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IPC

International Primary Curriculum

In KS1 and KS2, our children follow the National Curriculum, alongside the International Primary Curriculum (IPC). The IPC is a comprehensive, thematic, creative curriculum for 3-11 year olds, with a clear process of learning and with specific learning goals for every subject, for international mindedness and for personal learning.

We teach some subjects discreetly though, although where possible and relevant, there is always a cross curricular link running through. The subjects we teach ‘alone’ are: English, Mathematics, Computing, Religious Education and Physical Education.

What is the IPC?

The International Primary Curriculum (IPC) has been successfully supporting schools to achieve the outcomes of the English National Curriculum for over a decade. It is a comprehensive, thematic, creative curriculum with a clear process of learning and with specific learning goals for every subject, for international mindedness and for personal learning.

Under the IPC, we teach: Information Communication Technology (ICT), Science (when the topic is centred around Science) and the foundation subjects of Music, Art and Design, History, Geography, Personal Social and Health Education (PSHE), Society, International and Modern Foreign Languages (MFL).

The goal of the IPC is for children to focus on a combination of academic, personal and international learning. Our children enjoy their learning; develop enquiring minds, develop the personal qualities they need to be good citizens of the world, and develop a sense of their own nationality and culture, at the same time developing a profound respect for the nationalities and cultures of others. Most of all, our children develop the skills they will need in order to confidently face the world of tomorrow.

Children learn through a series of IPC units of work. Each unit of work has a theme that they find interesting and relevant. Examples of these themes includes The Magic Toymaker, Our World, ICT 3D Designers, Mission to Mars and Beyond and They Made a Difference. Each unit of work lasts on average between four and eight weeks and children learn many of their subjects through this one common theme, so that their learning has meaning to them.

The IPC focuses children’s learning on a combination of knowledge, skills and understanding. The development of skills is a very big part of the IPC and learning activities have been designed so that children can develop these skills. This development of skills even applies to the personal learning goals which emphasise adaptability, resilience, thoughtfulness, cooperation and respect and which, as a result of progressive skill development, help children to become able and inspired learners.

Learning with the IPC takes a global approach; helping children to connect their learning to where they are living now as well as looking at the learning from the perspective of other people in other countries, a perfect recipe for a RRS school! Moreover, the IPC is used by schools in more than 65 countries around the world.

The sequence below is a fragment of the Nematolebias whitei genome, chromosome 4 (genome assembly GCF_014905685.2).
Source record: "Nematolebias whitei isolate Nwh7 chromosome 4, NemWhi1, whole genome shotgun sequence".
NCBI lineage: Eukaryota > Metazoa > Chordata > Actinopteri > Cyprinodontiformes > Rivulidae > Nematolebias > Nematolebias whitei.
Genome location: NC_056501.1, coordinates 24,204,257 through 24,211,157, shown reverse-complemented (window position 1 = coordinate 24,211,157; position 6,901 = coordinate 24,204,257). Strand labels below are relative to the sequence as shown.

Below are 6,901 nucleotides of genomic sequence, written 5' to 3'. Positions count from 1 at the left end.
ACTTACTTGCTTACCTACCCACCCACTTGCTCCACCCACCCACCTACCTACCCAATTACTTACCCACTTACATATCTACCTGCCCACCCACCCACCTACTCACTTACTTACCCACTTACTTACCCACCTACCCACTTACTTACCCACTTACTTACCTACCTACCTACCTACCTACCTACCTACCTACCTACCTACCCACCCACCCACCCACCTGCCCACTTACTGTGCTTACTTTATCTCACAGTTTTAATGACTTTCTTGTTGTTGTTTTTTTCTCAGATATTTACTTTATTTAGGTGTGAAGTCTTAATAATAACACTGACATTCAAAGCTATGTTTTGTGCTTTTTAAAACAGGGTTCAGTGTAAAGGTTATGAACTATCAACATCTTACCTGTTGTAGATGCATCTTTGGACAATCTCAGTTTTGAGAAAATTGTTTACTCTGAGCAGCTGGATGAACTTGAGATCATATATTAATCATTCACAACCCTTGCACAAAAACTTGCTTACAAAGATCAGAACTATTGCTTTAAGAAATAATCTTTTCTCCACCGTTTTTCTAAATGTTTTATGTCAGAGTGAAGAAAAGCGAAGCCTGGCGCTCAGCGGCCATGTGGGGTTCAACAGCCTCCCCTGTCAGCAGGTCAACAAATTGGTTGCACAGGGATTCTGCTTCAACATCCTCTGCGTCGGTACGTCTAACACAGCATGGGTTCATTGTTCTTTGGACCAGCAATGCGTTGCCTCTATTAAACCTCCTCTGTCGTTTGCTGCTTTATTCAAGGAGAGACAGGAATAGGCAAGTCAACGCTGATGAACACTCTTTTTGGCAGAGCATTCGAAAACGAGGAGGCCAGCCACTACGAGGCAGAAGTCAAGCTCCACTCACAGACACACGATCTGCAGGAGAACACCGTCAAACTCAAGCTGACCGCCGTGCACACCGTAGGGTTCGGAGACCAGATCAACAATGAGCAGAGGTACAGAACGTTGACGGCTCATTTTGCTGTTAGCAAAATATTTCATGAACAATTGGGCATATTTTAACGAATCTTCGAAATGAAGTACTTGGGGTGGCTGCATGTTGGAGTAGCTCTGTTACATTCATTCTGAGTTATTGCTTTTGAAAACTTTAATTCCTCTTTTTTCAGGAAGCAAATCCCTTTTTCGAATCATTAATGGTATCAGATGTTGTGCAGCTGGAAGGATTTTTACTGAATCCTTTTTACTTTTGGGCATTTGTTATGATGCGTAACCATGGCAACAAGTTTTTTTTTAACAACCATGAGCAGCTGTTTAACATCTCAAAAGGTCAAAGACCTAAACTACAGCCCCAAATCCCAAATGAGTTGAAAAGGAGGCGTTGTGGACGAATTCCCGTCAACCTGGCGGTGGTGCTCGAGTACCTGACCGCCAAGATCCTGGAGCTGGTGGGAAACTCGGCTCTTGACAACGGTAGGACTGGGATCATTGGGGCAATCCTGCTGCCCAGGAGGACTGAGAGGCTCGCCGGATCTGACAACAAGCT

How does the IPC start learning?

Each theme or unit starts with a ‘WOW’ day in order to introduce the theme to the children and ensure all have a good base knowledge before starting the unit. From here, a ‘Knowledge Harvest’ takes place where the children tell the teacher what they already know about the topic (this really empowers our learners to realise they already know many things!) and what they want to know. Then the planning (taking ideas from the children) and real learning takes place. Finally, each unit ends with a celebration event during which children are able to show case their learning.

Science

The new National Curriculum enables us to enhance our children’s scientific knowledge and conceptual understanding through biology, chemistry and physics. We develop their understanding of the natural world, making them aware of the implications of science for today and in the future. We ensure that every class has one hour of Science a week. These lessons are both indoor and outdoor, guaranteeing that the learning environment is always stimulating. Children are encouraged to answer their own questions and link learning to every day life. This learning takes place both individually and within group discussions.

Our Science curriculum embeds every aspect of scientific skills and knowledge. Children learn about:

  • A wide range of living things – humans, other animals, green plants and how to protect the environment.
  • Materials – grouping and classifying, changes and separating a mixture or materials.
  • Physical Processes – electricity, forces, light, sound, and the Earth and Beyond.

Children apply their knowledge by carrying out systematic investigations and using a range of sources. They are able to make connections between ideas and communicate their findings to adults and peers alike.

At David Livingstone Academy, Science is a hugely valued aspect of our learning and school life. We aim to continually improve our understanding of the world around us and enjoy discovering new things!